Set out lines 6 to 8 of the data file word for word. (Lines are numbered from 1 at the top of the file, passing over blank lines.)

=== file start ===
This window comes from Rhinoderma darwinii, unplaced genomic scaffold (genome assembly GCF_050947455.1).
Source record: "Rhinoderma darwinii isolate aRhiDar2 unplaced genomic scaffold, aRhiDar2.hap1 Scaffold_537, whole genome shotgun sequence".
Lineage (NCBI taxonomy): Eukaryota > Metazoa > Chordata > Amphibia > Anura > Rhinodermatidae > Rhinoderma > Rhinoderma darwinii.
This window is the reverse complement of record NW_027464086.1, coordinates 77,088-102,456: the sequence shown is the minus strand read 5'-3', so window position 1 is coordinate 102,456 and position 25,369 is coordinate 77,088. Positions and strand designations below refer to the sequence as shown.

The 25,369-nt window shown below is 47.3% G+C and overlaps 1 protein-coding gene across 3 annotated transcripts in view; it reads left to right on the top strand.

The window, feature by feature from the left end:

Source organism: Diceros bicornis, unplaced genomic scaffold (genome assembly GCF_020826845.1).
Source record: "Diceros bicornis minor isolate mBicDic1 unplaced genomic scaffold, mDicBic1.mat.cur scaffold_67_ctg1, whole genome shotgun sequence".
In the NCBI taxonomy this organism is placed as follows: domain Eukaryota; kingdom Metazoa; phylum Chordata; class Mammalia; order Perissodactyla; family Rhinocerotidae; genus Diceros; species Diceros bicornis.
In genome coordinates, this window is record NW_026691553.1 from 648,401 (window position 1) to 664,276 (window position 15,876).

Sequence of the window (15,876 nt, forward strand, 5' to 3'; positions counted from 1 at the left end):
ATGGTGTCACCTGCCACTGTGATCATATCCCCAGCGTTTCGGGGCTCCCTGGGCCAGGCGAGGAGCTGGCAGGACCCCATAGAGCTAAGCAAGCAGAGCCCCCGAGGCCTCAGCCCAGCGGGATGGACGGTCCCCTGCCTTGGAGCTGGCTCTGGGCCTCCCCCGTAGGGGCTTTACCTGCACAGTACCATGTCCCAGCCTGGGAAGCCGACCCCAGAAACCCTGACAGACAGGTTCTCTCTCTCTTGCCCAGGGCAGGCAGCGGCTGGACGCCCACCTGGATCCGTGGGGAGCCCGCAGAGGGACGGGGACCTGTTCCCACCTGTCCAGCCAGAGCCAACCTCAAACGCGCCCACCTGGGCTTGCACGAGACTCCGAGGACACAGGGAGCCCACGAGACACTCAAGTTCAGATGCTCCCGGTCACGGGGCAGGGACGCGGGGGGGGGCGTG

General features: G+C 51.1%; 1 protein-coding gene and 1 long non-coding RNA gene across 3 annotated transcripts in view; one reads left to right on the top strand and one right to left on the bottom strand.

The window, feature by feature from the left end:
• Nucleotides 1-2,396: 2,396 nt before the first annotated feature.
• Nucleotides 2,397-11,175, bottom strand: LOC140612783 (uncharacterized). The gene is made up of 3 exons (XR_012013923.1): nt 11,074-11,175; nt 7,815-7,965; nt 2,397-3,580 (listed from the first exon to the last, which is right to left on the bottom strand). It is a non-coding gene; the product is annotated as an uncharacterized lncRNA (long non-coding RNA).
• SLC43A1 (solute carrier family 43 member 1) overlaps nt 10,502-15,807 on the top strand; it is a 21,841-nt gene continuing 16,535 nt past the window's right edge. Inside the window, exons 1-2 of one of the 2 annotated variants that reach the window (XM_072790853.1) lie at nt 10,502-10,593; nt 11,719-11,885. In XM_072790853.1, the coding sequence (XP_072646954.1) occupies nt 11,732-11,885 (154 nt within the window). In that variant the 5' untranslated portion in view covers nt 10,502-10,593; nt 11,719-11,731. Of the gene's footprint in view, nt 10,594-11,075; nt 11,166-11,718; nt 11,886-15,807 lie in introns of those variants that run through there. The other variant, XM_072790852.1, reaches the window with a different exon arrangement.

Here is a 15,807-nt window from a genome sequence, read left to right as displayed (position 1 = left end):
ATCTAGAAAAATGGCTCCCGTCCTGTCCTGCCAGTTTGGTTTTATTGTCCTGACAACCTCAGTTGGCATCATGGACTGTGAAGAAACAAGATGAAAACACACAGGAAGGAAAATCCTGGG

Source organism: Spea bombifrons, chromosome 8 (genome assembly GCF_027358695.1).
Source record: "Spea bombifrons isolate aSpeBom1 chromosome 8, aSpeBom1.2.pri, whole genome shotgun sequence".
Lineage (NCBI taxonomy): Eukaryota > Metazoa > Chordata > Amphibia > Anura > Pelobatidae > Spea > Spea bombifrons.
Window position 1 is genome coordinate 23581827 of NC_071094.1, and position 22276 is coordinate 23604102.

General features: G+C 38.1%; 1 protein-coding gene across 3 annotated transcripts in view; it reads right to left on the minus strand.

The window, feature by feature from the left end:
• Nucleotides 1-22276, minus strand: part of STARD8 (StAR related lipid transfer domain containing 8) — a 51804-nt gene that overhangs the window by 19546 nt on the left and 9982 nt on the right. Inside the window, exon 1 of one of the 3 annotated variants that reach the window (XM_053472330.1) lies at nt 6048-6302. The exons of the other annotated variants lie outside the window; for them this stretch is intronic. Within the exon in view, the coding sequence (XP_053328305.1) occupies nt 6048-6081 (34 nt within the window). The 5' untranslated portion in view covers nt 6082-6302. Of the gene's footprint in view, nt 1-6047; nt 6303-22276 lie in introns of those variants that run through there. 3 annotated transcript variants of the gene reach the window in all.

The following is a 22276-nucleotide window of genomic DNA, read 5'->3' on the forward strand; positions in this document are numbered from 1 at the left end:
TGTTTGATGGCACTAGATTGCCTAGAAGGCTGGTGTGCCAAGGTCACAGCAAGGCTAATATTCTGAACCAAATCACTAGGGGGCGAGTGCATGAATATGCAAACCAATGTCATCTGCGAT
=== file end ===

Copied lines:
The window, feature by feature from the left end:

Source organism: Diceros bicornis, unplaced genomic scaffold (genome assembly GCF_020826845.1).
Source record: "Diceros bicornis minor isolate mBicDic1 unplaced genomic scaffold, mDicBic1.mat.cur scaffold_67_ctg1, whole genome shotgun sequence".